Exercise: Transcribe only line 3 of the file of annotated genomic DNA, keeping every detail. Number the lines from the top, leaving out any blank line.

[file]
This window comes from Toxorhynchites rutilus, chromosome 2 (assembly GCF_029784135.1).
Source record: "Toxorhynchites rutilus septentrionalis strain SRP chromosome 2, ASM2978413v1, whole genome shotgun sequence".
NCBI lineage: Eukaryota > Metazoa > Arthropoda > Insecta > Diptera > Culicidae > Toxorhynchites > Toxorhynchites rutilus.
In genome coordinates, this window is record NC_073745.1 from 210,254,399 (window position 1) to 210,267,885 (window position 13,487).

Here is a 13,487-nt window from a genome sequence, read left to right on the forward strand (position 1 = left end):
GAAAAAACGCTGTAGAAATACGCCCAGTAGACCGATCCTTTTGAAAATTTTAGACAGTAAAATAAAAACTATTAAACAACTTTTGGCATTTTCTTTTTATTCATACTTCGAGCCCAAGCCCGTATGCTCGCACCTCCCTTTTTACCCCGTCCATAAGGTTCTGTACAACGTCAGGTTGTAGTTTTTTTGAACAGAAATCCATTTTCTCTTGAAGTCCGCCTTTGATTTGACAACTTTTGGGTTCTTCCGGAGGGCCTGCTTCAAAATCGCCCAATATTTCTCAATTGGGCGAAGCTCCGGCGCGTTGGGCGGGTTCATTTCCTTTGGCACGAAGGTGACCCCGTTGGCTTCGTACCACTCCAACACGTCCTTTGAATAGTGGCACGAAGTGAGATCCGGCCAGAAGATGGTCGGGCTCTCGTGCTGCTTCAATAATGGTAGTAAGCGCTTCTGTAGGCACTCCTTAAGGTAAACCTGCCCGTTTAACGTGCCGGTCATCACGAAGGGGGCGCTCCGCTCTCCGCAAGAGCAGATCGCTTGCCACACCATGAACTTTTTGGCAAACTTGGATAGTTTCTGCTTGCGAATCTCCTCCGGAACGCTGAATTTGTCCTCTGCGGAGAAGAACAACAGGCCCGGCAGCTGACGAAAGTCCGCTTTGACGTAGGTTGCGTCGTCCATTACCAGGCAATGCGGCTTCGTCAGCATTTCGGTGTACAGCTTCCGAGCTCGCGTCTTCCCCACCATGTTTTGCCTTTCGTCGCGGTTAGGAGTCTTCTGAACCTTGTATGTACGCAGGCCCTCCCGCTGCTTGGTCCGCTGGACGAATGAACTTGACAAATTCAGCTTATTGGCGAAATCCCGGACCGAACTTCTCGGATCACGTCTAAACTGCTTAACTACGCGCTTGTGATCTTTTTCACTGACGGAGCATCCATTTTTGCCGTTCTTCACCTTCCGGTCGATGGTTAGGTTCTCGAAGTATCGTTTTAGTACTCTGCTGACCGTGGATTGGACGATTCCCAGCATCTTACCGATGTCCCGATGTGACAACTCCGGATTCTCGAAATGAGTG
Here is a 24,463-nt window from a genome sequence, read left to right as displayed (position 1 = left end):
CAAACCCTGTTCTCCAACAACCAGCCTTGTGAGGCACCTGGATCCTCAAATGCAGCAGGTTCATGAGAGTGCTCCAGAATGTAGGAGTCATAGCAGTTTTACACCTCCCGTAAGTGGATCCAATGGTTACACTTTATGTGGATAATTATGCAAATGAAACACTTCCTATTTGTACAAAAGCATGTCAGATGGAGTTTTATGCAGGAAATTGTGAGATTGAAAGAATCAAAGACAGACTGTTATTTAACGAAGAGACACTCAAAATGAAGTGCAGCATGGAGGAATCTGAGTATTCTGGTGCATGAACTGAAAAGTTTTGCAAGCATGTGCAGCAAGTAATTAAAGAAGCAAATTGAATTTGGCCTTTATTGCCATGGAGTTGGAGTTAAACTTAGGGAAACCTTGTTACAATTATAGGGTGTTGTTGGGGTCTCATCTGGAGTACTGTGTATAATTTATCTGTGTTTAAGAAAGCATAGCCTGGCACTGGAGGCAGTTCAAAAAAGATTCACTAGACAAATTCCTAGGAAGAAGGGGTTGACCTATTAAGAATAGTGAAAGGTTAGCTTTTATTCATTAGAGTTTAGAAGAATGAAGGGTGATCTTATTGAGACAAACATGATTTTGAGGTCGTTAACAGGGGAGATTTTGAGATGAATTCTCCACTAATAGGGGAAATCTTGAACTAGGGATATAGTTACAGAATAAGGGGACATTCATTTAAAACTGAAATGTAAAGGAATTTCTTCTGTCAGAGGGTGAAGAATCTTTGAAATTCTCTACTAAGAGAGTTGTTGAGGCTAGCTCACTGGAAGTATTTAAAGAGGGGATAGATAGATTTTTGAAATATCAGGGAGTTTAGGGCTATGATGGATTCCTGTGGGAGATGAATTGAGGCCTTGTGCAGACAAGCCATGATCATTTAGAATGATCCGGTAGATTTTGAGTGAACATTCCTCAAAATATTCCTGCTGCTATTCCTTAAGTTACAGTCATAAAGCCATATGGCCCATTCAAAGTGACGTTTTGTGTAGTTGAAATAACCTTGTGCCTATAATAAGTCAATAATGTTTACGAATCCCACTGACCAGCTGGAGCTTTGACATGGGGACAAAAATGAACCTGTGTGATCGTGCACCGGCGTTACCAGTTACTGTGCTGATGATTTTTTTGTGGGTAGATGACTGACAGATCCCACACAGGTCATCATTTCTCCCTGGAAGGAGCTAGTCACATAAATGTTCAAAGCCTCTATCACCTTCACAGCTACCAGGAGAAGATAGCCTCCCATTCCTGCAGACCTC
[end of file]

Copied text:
NCBI lineage: Eukaryota > Metazoa > Arthropoda > Insecta > Diptera > Culicidae > Toxorhynchites > Toxorhynchites rutilus.